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#24 - If the concrete is poured while the ground is wet, it

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Complete Question Explanation

Parallel Reasoning—SN. The correct answer choice is (A)

This stimulus contains a complicated conditional argument. Undoubtedly, this question was designed to eat your time at the end of the section. Due to the complexity of the relationships involved, diagramming this question was a must.

The stimulus begins with a conditional premise, which provides that “if the concrete is poured while the ground is wet, it will not form a solid foundation.” We can diagram this statement as:

PGW = concrete poured while the ground is wet
SF = concrete will not form a solid foundation

..... ..... ..... Sufficient ..... ..... Necessary

..... ..... ..... ..... PGW ..... :arrow: ..... SF

Next, building off the term SF from the first premise, we learn that the concrete will either settle unevenly or crack if the foundation is not solid (SF).

SU = concrete will settle unevenly
C = concrete will crack

..... ..... ..... ..... ..... ..... ..... SU

..... ..... ..... ..... SF ..... :arrow: ..... or

..... ..... ..... ..... ..... ..... ..... C

Joining the first and second premises across the common term SF produces the following diagram:



..... ..... ..... ..... ..... ..... ..... ..... ..... ..... SU

..... ..... ..... PGW ..... :arrow: ..... SF ..... :arrow: ..... or

..... ..... ..... ..... ..... ..... ..... ..... ..... ..... C

While this diagram reveals a rather simple additive inference, the stimulus author opts for a more complicated ending. Invoking the contrapositive of the conditional chain, the argument concludes that “if the concrete settles evenly (SU), either it was poured while the ground was dry or it will crack.” We can diagram this relationship as:

..... ..... ..... ..... ..... ..... PGW

..... ..... ..... SU ..... :arrow: ..... or

..... ..... ..... ..... ..... ..... C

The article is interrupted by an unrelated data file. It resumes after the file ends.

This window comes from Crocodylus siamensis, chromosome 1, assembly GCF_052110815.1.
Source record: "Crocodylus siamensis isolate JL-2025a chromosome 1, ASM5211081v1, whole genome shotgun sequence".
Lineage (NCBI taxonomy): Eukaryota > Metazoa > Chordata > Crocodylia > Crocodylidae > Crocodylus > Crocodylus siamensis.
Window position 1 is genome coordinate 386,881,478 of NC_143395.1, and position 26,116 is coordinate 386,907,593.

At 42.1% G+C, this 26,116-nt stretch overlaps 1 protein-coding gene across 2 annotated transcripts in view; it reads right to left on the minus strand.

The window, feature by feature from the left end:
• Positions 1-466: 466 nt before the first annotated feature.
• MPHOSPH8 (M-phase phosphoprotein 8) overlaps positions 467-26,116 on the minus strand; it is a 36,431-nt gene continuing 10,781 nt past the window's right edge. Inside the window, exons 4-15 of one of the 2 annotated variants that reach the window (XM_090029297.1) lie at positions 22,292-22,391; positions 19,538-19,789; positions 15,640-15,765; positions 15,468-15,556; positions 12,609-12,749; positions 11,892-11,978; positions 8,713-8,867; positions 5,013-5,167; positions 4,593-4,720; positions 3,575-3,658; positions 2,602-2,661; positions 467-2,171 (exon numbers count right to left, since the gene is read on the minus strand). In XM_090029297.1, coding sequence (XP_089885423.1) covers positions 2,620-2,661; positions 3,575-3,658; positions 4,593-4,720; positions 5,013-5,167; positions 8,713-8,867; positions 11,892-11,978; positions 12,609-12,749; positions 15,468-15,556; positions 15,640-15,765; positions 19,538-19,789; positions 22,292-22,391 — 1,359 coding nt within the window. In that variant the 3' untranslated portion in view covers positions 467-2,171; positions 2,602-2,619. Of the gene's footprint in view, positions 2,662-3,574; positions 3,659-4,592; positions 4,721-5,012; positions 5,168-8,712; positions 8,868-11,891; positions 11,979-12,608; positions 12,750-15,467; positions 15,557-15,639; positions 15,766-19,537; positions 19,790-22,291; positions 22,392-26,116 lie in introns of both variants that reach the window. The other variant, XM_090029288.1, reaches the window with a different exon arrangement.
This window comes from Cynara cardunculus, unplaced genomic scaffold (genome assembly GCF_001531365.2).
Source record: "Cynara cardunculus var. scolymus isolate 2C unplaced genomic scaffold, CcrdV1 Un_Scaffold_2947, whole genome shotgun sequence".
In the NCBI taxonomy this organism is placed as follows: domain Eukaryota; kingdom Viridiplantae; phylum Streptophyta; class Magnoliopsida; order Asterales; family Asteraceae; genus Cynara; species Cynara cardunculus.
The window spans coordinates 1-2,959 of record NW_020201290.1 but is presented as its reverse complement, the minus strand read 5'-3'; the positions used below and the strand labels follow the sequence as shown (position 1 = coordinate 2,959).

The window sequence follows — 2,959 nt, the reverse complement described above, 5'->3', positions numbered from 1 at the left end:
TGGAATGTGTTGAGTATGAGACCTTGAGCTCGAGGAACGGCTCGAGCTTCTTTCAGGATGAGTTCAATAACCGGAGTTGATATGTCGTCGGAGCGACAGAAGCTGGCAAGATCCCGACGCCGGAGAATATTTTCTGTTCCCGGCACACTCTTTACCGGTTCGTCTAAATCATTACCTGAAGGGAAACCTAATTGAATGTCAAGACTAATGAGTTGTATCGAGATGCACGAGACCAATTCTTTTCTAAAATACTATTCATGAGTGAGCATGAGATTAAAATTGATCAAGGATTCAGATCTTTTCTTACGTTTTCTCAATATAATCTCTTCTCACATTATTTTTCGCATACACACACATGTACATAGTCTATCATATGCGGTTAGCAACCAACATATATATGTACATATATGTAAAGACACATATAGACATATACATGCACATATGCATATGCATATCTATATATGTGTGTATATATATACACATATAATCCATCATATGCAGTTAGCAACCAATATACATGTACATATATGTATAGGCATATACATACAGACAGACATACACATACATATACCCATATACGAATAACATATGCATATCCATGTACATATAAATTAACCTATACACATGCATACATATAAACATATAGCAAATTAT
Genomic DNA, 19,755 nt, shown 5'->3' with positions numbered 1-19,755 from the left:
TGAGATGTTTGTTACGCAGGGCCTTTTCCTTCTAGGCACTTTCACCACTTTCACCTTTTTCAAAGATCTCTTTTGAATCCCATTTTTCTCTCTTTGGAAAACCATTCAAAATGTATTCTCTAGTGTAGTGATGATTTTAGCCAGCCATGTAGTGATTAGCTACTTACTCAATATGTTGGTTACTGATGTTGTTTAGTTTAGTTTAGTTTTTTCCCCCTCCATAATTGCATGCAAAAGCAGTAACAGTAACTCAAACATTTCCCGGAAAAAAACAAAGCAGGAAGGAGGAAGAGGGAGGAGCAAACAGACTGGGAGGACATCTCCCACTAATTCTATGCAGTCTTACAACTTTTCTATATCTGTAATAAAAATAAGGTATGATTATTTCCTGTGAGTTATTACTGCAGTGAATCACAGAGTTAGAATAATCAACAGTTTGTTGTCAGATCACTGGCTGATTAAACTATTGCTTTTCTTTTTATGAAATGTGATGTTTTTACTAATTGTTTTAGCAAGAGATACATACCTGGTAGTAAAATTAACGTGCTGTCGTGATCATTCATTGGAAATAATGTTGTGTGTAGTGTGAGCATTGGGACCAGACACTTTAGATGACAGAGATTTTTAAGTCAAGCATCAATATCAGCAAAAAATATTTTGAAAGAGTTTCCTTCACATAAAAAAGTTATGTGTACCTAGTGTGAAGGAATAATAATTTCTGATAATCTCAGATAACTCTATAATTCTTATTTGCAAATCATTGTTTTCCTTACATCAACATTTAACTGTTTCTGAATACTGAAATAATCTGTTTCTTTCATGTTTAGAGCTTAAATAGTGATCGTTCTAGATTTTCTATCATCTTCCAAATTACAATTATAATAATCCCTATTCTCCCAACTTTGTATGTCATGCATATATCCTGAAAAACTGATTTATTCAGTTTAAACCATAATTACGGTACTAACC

At first glance, this may appear to be a flawed statement of the contrapositive. However, recall that the final necessary condition was an “or” compound condition. To be certain that the concrete was not poured while the ground was wet (PGW), we must be told both that the concrete settles evenly (SU) and that the concrete does not crack (C). To review, the contrapositive of the relationship provided by the first and second premises would be:

..... ..... ..... SU

..... ..... ..... + ..... :arrow: ..... PGW

..... ..... ..... C

So, the conclusion does not express the contrapositive. Instead, it simply informs us that one of the two necessary conditions has not been satisfied. In that circumstance, the options are either that the sufficient condition has not been met (PGW), or it has been met (PGW) and the other necessary condition must be the case (C).

The question stem shows that this is a Parallel Reasoning question. Given the stimulus’ complicated conditional argument, we want to avoid diagramming as many of the answer choices as possible. A more efficient method is to use the Match the Conclusion test to knock out any answer choice that does not contain a sufficient condition requiring an either/or necessary condition.

Answer choice (A): This is the correct answer choice, and can be diagrammed as:

CWP = camera working properly
PE = film will be properly exposed

..... ..... ..... CWP ..... :arrow: ..... PE

B = photograph will be blurred
D = photograph will be dark

..... ..... ..... ..... ..... ..... ..... B

..... ..... ..... PE ..... :arrow: ..... or

..... ..... ..... ..... ..... ..... ..... D

As with the argument in the stimulus, the first and second premises can be joined:

..... ..... ..... ..... ..... ..... ..... ..... ..... ..... ..... B

..... ..... ..... CWP ..... :arrow: ..... PE ..... :arrow: ..... or

..... ..... ..... ..... ..... ..... ..... ..... ..... ..... ..... D

And, the argument concludes by stating that if one of the necessary conditions is not satisfied (B), then either the sufficient condition has not been met (CWP) or the other necessary condition will be satisfied (D):

..... ..... ..... ..... ..... ..... ..... CWP

..... ..... ..... ..... B ..... :arrow: ..... or

..... ..... ..... ..... ..... ..... ..... D

Answer choice (B): We can quickly eliminate this answer choice using the Match the Conclusion test, because the conclusion describes a both/and necessary condition, rather than an either/or condition as in the stimulus and in answer choice (A).

Answer choice (C): As with answer choice (B), we can eliminate this choice because it does not have an either/or necessary condition in the conclusion.

Answer choice (D): Again, as with both answer choices (B) and (C), we can eliminate this answer using the Match the Conclusion test because its conclusion does not have an either/or necessary condition.

Answer choice (E): We similarly can eliminate this answer choice, because the conclusion has an either/or sufficient condition rather than an either/or necessary condition.